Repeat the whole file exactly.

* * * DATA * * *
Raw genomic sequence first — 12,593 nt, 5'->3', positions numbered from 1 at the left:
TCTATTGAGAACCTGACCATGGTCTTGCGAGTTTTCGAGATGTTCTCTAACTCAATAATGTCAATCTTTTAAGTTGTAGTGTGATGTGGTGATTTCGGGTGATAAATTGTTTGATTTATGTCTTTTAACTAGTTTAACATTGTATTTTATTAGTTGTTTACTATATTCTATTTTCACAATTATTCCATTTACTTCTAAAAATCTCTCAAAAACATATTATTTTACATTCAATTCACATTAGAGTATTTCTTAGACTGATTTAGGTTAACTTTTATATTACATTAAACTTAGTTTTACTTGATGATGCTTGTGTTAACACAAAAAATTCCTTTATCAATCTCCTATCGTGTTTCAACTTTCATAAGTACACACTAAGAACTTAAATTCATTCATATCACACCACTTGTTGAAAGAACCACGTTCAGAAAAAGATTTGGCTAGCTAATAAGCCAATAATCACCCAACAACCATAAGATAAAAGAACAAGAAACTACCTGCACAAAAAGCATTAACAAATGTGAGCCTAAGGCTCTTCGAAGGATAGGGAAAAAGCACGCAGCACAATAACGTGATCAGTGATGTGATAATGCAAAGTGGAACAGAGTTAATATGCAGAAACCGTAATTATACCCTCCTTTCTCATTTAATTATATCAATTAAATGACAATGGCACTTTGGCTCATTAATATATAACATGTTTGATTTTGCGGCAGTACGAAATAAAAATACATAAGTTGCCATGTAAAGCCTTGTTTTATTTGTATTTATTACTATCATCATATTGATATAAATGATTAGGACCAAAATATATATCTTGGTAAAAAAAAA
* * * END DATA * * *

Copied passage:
Raw genomic sequence first — 12,593 nt, 5'->3', positions numbered from 1 at the left:
TCTATTGAGAACCTGACCATGGTCTTGCGAGTTTTCGAGATGTTCTCTAACTCAATAATGTCAATCTTTTAAGTTGTAGTGTGATGTGGTGATTTCGGGTGATAAATTGTTTGATTTATGTCTTTTAACTAGTTTAACATTGTATTTTATTAGTTGTTTACTATATTCTATTTTCACAATTATTCCATTTACTTCTAAAAATCTCTCAAAAACATATTATTTTACATTCAATTCACATTAGAGTATTTCTTAGACTGATTTAGGTTAACTTTTATATTACATTAAACTTAGTTTTACTTGATGATGCTTGTGTTAACACAAAAAATTCCTTTATCAATCTCCTATCGTGTTTCAACTTTCATAAGTACACACTAAGAACTTAAATTCATTCATATCACACCACTTGTTGAAAGAACCACGTTCAGAAAAAGATTTGGCTAGCTAATAAGCCAATAATCACCCAACAACCATAAGATAAAAGAACAAGAAACTACCTGCACAAAAAGCATTAACAAATGTGAGCCTAAGGCTCTTCGAAGGATAGGGAAAAAGCACGCAGCACAATAACGTGATCAGTGATGTGATAATGCAAAGTGGAACAGAGTTAATATGCAGAAACCGTAATTATACCCTCCTTTCTCATTTAATTATATCAATTAAATGACAATGGCACTTTGGCTCATTAATATATAACATGTTTGATTTTGCGGCAGTACGAAATAAAAATACATAAGTTGCCATGTAAAGCCTTGTTTTATTTGTATTTATTACTATCATCATATTGATATAAATGATTAGGACCAAAATATATATCTTGGTAAAAAAAAA